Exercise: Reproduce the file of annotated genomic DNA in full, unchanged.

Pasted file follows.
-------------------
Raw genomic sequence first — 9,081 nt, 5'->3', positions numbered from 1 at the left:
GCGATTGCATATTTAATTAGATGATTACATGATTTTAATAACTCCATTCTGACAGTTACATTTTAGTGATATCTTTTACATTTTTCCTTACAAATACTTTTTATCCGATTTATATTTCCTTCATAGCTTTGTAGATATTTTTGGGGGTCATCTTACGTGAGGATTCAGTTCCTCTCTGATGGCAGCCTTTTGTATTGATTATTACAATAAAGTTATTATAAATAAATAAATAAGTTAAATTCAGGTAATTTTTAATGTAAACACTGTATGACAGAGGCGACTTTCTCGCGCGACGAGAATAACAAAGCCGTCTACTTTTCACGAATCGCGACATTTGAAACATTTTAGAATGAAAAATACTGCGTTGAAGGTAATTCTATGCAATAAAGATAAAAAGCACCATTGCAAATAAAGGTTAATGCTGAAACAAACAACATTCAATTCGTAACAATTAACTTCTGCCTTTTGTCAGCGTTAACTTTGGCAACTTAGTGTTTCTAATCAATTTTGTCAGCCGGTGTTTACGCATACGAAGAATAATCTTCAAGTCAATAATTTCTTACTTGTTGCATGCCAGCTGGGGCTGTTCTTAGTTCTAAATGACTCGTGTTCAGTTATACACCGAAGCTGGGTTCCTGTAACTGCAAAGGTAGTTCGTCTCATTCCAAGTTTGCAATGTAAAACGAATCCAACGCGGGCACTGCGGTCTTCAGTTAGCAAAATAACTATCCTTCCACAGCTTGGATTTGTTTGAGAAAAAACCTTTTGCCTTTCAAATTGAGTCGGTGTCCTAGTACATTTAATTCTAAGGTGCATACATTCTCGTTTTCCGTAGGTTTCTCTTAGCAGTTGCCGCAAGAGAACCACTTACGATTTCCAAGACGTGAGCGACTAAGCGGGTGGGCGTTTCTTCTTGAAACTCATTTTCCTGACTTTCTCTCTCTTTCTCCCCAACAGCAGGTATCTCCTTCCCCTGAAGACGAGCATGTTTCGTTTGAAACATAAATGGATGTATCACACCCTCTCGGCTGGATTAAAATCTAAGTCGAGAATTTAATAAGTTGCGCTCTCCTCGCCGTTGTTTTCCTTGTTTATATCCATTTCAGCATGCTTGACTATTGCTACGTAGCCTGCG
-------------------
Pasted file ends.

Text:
Raw genomic sequence first — 9,081 nt, 5'->3', positions numbered from 1 at the left:
GCGATTGCATATTTAATTAGATGATTACATGATTTTAATAACTCCATTCTGACAGTTACATTTTAGTGATATCTTTTACATTTTTCCTTACAAATACTTTTTATCCGATTTATATTTCCTTCATAGCTTTGTAGATATTTTTGGGGGTCATCTTACGTGAGGATTCAGTTCCTCTCTGATGGCAGCCTTTTGTATTGATTATTACAATAAAGTTATTATAAATAAATAAATAAGTTAAATTCAGGTAATTTTTAATGTAAACACTGTATGACAGAGGCGACTTTCTCGCGCGACGAGAATAACAAAGCCGTCTACTTTTCACGAATCGCGACATTTGAAACATTTTAGAATGAAAAATACTGCGTTGAAGGTAATTCTATGCAATAAAGATAAAAAGCACCATTGCAAATAAAGGTTAATGCTGAAACAAACAACATTCAATTCGTAACAATTAACTTCTGCCTTTTGTCAGCGTTAACTTTGGCAACTTAGTGTTTCTAATCAATTTTGTCAGCCGGTGTTTACGCATACGAAGAATAATCTTCAAGTCAATAATTTCTTACTTGTTGCATGCCAGCTGGGGCTGTTCTTAGTTCTAAATGACTCGTGTTCAGTTATACACCGAAGCTGGGTTCCTGTAACTGCAAAGGTAGTTCGTCTCATTCCAAGTTTGCAATGTAAAACGAATCCAACGCGGGCACTGCGGTCTTCAGTTAGCAAAATAACTATCCTTCCACAGCTTGGATTTGTTTGAGAAAAAACCTTTTGCCTTTCAAATTGAGTCGGTGTCCTAGTACATTTAATTCTAAGGTGCATACATTCTCGTTTTCCGTAGGTTTCTCTTAGCAGTTGCCGCAAGAGAACCACTTACGATTTCCAAGACGTGAGCGACTAAGCGGGTGGGCGTTTCTTCTTGAAACTCATTTTCCTGACTTTCTCTCTCTTTCTCCCCAACAGCAGGTATCTCCTTCCCCTGAAGACGAGCATGTTTCGTTTGAAACATAAATGGATGTATCACACCCTCTCGGCTGGATTAAAATCTAAGTCGAGAATTTAATAAGTTGCGCTCTCCTCGCCGTTGTTTTCCTTGTTTATATCCATTTCAGCATGCTTGACTATTGCTACGTAGCCTGCG